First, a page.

Bilingual education benefits cross over to proficiency in other discipline

It is a given in a free society that education is a vital ingredient in any recipe for personal development and individual success.

And language is the primary medium through which a good education is delivered.

In an increasingly multicultural America, the languages and the programs used in the education process are becoming as diverse as the students and teachers themselves.

Among the most intriguing — and successful — approaches to learning are the two-way, dual-language programs emerging throughout the United States.
Don’t be put off by the “two-way, dual-language” label. It’s easy to understand, particularly as practiced by someone like Josie Tinajero.

Tinajero is a professor of bilingual education and associate dean of the College of Education at the University of Texas El Paso. She is also an author, speaker and collaborative partner with secondary school districts in the El Paso area.

“Two-way, dual-language programs serve children who are learning English as a second language,” Tinajero says, “and are also open to other children who speak English fluently but also want an opportunity to learn another language in addition to English.”

Traditional English immersion programs have taught millions of immigrants and their children to read, write and speak English.

However, proponents of bilingual education say that young students’ natural ability to learn in their first languages can wither on the vine while they’re being immersed in English-only learning.

In today’s education vernacular, students lacking basic English skills are described as “Limited English Proficient” or LEP children. They are a large, growing and culturally significant group.

A national language clearinghouse recently estimated that in 1999-2000 there were nearly 3.7 million LEP students in the United States, speaking more than 400 languages other than English.

By far, the largest group was the 2.8 million Spanish-speaking students who comprised nearly 77 percent of all LEP children, followed by Vietnamese at 2.3 percent (88,365) and Hmong at 2.2 percent (81,119).

Tinajero believes in bilingual learning for the nation’s LEP children – and for English-speaking students as well.

“My efforts have focused on expanding and enhancing two-way dual education, which provides all children with the opportunity to become two-way language proficient,” Tinajero explains. “LEP students don’t lose their native language. It is developed and maintained, and English-speaking children have an opportunity to learn a second language.”

This approach makes sense for several reasons, one being the United States’ increasingly multi-racial, multi-ethnic makeup — especially the phenomenal, coast-to-coast surge in Hispanic population numbers.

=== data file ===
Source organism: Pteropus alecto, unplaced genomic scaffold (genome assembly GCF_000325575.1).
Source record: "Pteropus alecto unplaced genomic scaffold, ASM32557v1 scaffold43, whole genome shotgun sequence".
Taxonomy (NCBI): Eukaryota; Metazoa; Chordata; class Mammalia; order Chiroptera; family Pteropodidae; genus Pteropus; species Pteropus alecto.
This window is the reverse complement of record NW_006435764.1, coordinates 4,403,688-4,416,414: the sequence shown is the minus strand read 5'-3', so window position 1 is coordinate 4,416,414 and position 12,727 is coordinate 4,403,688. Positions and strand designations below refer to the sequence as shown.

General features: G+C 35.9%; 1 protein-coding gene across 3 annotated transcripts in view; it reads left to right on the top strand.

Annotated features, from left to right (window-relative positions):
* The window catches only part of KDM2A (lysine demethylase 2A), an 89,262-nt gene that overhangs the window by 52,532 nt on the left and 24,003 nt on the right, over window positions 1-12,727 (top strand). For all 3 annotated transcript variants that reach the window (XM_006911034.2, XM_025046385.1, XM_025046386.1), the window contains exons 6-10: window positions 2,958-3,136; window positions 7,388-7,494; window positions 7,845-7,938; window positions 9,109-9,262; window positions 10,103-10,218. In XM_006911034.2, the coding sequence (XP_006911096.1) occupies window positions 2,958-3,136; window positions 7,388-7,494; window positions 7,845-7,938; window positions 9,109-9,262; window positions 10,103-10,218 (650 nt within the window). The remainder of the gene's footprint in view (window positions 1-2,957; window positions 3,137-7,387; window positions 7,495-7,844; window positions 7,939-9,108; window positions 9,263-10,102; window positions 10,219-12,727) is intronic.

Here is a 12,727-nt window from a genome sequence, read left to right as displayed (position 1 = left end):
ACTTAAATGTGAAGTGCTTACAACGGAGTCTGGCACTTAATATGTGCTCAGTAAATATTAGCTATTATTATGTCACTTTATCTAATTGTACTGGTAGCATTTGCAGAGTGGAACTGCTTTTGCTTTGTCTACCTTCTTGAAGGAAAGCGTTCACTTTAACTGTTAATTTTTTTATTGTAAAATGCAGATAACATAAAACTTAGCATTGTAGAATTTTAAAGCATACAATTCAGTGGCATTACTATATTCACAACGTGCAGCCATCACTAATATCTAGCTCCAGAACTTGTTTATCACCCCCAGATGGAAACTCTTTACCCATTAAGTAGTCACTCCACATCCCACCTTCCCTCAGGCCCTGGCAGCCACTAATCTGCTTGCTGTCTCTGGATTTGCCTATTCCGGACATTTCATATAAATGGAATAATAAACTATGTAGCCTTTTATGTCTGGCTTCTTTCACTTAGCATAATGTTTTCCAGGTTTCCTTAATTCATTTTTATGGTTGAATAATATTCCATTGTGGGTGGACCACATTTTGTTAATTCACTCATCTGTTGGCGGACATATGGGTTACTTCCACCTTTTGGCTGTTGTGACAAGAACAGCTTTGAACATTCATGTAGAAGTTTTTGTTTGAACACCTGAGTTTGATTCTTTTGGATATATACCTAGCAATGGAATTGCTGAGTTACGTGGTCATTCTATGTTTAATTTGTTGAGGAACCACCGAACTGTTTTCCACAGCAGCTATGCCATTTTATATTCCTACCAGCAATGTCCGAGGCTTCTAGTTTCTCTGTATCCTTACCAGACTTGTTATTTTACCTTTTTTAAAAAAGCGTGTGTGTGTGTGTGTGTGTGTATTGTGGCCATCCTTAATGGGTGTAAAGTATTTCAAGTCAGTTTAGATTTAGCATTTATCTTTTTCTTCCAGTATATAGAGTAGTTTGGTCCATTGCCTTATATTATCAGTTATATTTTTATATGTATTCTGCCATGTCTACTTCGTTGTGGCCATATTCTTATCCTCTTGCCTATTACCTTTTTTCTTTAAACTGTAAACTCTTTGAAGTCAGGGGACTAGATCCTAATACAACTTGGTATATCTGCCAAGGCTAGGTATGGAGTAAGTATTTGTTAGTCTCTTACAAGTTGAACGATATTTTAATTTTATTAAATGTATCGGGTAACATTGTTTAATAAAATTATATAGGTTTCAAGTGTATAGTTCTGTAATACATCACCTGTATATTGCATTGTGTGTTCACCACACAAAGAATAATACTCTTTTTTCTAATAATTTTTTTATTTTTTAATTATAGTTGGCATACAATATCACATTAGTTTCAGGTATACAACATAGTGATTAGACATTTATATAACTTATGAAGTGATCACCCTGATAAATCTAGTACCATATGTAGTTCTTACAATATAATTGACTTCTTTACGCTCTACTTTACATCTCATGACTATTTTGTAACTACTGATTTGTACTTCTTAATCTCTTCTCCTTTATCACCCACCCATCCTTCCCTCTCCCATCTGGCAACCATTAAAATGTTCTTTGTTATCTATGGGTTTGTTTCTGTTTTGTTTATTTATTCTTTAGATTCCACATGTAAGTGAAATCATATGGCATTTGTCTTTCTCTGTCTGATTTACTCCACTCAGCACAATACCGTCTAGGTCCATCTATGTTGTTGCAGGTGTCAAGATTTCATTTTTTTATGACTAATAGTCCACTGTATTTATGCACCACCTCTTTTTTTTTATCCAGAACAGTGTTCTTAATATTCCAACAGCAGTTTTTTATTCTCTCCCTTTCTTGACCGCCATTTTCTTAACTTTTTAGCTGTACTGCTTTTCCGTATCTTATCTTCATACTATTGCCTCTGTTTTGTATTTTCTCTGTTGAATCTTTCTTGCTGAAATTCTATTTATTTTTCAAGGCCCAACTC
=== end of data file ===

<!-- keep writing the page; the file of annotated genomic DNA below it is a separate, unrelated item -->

Because of this, the ability to communicate fluently in more than one language is already a huge plus in the job market, in the world of commerce and in many regular daily activities.

Equally important, according to Jaime Zapata, media and public affairs director of the National Association for Bilingual Education, is that, “A child who has been through a bilingual program tends to do much, much better in math, history, science and other academic subjects.”

Proponents say current performance data indicate that students trained in two-way, dual-language programs consistently do better than their classroom peers.

Tinajero says researchers at George Mason University have shown that “children in two-way, dual-language programs academically outperform children in all other programs, including mainstream English programs.”

She says testing data show similarly positive results in the El Paso area, where dual-language students have demonstrated “a competitive edge, a cognitive edge over all others.”

“In Texas,” she adds, “a state-mandated test shows that children in two-way, dual-language programs outperform kids in regular programs in tests given in both English and Spanish.”

Because of this, Tinajero believes every child in Texas should have the opportunity to become bilingual.

It’s hard to argue with her dream.

After all, it wasn’t that long ago that Josie Tinajero was herself an LEP child growing up in El Paso, struggling to learn in local classrooms.

“I went to school not speaking any English, but I knew a lot of things in my native language,” she says. “I am bilingual because my parents insisted that I speak Spanish at home and learn English at school.”

By the way, the self-described one-time LEP child is now Dr. Josefina Villamil Tinajero.

But, please, she is quick to add, just call her Josie.

George Benge, a member of the Cherokee Nation of Oklahoma, writes a monthly commentary on diversity issues for Gannett News Service. He can be reached at Gannett News Service, 7950 Jones Branch Drive, McLean, Va. 22107 or via e-mail at features(AT)gns.gannett.com



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